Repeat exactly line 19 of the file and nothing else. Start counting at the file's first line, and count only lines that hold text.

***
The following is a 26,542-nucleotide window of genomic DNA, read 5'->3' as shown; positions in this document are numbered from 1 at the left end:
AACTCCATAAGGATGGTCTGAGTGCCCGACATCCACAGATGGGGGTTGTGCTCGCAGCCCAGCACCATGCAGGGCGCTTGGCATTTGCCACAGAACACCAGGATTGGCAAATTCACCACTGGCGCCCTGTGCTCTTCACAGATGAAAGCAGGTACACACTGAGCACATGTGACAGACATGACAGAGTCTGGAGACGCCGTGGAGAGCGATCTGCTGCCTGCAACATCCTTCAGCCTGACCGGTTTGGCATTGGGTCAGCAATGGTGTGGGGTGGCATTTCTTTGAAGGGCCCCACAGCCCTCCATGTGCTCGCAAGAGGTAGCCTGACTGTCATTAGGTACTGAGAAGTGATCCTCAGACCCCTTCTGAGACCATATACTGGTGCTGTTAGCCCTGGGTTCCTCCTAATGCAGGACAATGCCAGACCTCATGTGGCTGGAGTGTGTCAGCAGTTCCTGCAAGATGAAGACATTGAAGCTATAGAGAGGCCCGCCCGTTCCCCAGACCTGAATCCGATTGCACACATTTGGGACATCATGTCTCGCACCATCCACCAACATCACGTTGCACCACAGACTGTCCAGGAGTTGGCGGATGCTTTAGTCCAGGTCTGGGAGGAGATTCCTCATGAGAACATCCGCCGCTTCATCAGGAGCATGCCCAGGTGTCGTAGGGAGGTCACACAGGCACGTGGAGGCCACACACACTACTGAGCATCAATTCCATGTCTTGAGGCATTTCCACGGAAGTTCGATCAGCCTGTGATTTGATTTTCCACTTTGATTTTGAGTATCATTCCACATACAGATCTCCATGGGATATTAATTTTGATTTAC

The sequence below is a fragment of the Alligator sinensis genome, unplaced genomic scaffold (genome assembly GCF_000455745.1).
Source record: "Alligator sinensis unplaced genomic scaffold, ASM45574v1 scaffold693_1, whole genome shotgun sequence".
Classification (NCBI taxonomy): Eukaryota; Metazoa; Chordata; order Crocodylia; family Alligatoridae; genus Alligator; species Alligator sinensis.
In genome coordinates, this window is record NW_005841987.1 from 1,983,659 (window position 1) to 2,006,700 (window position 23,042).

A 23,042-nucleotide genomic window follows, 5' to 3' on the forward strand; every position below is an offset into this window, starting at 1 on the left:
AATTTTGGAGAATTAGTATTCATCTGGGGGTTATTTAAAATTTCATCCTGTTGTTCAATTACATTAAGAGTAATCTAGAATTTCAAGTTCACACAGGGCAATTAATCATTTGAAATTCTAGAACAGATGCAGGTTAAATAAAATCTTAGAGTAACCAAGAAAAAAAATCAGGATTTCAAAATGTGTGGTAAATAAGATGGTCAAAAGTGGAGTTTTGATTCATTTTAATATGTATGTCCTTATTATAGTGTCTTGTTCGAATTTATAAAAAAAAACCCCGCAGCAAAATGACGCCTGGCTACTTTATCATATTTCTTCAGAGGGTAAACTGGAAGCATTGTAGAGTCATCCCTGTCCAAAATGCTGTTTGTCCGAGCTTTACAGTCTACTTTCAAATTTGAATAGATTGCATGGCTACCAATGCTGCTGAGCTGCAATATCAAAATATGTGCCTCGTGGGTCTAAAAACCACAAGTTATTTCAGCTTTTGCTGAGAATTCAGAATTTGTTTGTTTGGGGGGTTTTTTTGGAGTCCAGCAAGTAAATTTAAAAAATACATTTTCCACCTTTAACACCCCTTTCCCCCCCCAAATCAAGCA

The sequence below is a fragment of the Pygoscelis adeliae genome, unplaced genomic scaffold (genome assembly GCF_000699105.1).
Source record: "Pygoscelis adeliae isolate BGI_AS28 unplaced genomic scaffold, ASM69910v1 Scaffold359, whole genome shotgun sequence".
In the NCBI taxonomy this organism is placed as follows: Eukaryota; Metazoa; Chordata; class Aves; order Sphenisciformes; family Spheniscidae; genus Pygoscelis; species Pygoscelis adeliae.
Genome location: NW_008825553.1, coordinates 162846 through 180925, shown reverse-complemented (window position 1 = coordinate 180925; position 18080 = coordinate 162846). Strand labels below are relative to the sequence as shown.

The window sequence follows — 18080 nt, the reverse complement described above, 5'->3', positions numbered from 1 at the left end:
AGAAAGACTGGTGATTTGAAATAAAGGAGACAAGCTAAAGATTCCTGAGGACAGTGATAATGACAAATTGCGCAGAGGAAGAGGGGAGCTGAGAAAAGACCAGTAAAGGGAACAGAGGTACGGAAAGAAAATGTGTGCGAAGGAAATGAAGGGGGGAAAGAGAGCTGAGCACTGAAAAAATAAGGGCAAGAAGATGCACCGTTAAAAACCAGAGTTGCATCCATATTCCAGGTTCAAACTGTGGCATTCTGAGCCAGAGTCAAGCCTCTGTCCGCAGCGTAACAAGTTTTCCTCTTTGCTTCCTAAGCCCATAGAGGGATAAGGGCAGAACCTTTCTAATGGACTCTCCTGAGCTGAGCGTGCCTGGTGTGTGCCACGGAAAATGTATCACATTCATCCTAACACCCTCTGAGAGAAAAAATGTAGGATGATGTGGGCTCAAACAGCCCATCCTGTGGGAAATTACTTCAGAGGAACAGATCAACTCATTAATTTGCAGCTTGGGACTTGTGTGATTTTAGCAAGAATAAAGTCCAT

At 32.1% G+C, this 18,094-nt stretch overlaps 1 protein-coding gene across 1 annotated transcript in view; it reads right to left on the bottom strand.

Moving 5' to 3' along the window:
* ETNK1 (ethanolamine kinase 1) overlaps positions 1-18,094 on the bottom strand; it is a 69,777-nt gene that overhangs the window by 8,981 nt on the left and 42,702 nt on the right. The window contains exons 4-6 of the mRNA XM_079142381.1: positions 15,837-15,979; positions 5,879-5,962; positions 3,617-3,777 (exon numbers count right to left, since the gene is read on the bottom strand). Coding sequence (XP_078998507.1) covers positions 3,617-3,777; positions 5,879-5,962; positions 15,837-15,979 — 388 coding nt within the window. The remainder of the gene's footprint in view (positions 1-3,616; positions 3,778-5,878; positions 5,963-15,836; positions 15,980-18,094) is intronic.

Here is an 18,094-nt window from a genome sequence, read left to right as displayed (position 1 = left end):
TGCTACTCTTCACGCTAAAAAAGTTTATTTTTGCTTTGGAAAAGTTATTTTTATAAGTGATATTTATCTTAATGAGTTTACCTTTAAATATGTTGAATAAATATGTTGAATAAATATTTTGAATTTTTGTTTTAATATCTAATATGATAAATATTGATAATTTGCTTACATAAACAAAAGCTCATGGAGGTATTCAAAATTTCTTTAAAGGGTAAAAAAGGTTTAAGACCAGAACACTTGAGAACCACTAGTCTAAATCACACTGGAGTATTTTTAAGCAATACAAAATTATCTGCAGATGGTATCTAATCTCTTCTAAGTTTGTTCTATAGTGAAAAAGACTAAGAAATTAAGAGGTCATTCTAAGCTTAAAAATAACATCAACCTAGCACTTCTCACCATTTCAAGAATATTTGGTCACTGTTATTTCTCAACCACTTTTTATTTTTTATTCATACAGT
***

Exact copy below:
TGCTACTCTTCACGCTAAAAAAGTTTATTTTTGCTTTGGAAAAGTTATTTTTATAAGTGATATTTATCTTAATGAGTTTACCTTTAAATATGTTGAATAAATATGTTGAATAAATATTTTGAATTTTTGTTTTAATATCTAATATGATAAATATTGATAATTTGCTTACATAAACAAAAGCTCATGGAGGTATTCAAAATTTCTTTAAAGGGTAAAAAAGGTTTAAGACCAGAACACTTGAGAACCACTAGTCTAAATCACACTGGAGTATTTTTAAGCAATACAAAATTATCTGCAGATGGTATCTAATCTCTTCTAAGTTTGTTCTATAGTGAAAAAGACTAAGAAATTAAGAGGTCATTCTAAGCTTAAAAATAACATCAACCTAGCACTTCTCACCATTTCAAGAATATTTGGTCACTGTTATTTCTCAACCACTTTTTATTTTTTATTCATACAGT